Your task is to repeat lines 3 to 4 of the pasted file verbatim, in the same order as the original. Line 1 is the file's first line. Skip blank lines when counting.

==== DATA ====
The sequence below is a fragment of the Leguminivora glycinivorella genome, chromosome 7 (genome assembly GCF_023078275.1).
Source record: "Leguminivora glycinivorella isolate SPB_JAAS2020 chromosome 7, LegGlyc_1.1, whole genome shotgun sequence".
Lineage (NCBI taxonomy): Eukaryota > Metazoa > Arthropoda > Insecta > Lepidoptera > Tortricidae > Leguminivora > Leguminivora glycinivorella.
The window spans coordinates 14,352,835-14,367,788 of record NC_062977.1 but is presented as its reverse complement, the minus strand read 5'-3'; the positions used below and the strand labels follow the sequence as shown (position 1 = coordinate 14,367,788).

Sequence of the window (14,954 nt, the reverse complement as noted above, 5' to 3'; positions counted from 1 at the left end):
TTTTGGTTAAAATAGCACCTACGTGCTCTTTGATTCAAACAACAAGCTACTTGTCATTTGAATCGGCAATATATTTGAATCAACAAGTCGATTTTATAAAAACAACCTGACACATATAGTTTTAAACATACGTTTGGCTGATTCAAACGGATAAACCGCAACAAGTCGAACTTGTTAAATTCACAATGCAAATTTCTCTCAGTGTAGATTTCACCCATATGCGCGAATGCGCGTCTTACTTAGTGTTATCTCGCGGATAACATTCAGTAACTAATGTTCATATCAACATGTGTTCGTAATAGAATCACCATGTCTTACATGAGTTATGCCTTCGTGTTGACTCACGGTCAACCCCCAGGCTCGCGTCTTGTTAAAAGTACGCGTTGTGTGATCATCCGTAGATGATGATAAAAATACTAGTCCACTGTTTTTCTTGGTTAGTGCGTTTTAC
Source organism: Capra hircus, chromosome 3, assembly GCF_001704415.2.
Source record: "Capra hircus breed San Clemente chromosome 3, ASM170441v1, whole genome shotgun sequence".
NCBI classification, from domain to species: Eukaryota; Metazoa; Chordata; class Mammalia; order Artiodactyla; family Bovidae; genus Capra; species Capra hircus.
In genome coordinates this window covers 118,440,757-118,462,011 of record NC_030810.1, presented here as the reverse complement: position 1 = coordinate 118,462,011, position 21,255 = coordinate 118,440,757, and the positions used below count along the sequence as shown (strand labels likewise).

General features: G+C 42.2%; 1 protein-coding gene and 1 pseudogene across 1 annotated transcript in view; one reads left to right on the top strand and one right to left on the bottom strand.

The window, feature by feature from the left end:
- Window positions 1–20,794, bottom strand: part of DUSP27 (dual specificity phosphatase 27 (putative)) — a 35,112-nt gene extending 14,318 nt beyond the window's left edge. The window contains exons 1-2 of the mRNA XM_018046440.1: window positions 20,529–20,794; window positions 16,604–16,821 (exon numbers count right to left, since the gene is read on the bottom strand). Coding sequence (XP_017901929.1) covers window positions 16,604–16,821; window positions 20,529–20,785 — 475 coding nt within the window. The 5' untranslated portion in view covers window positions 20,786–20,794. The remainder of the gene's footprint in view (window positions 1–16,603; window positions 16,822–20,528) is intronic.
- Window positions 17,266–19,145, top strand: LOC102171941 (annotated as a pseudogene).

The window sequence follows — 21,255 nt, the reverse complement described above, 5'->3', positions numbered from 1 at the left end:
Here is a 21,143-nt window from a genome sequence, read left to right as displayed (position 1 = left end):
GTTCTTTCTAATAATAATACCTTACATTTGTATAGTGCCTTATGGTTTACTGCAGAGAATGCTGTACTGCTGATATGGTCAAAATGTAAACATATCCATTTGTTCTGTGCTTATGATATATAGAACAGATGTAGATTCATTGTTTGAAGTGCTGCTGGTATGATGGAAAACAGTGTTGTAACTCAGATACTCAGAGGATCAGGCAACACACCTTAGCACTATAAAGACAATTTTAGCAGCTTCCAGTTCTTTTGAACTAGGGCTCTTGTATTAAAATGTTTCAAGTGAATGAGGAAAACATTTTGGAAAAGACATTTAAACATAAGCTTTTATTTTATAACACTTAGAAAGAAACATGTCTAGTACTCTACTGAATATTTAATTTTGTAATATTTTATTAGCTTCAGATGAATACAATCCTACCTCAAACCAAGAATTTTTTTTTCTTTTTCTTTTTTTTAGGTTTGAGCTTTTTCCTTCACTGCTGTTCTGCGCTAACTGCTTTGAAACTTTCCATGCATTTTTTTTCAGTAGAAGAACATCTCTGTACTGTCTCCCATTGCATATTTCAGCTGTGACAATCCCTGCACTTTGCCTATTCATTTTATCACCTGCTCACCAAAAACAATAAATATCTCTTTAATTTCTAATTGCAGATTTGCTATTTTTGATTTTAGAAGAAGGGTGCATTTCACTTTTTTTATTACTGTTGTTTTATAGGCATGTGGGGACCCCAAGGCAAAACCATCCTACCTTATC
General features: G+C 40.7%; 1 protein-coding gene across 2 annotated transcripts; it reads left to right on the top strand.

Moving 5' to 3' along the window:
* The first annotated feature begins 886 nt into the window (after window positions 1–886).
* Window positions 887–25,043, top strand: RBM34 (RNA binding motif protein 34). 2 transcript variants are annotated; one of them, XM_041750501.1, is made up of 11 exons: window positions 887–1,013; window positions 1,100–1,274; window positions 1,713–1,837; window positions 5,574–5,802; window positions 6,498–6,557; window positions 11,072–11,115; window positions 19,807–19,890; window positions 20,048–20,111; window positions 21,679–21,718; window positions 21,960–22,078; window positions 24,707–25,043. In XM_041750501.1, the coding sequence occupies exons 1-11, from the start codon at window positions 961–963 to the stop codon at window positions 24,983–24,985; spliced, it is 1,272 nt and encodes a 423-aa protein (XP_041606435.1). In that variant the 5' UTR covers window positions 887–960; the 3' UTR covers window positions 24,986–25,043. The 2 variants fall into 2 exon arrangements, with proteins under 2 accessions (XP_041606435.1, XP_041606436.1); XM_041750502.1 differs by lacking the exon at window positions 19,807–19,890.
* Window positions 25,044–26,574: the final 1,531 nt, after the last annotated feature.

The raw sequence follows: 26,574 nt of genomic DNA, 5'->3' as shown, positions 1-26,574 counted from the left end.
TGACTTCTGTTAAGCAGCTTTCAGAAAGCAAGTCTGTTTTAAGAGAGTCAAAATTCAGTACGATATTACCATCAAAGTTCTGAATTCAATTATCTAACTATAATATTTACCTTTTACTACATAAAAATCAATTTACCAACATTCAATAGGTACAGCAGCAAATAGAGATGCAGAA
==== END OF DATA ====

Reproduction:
Lineage (NCBI taxonomy): Eukaryota > Metazoa > Arthropoda > Insecta > Lepidoptera > Tortricidae > Leguminivora > Leguminivora glycinivorella.
The window spans coordinates 14,352,835-14,367,788 of record NC_062977.1 but is presented as its reverse complement, the minus strand read 5'-3'; the positions used below and the strand labels follow the sequence as shown (position 1 = coordinate 14,367,788).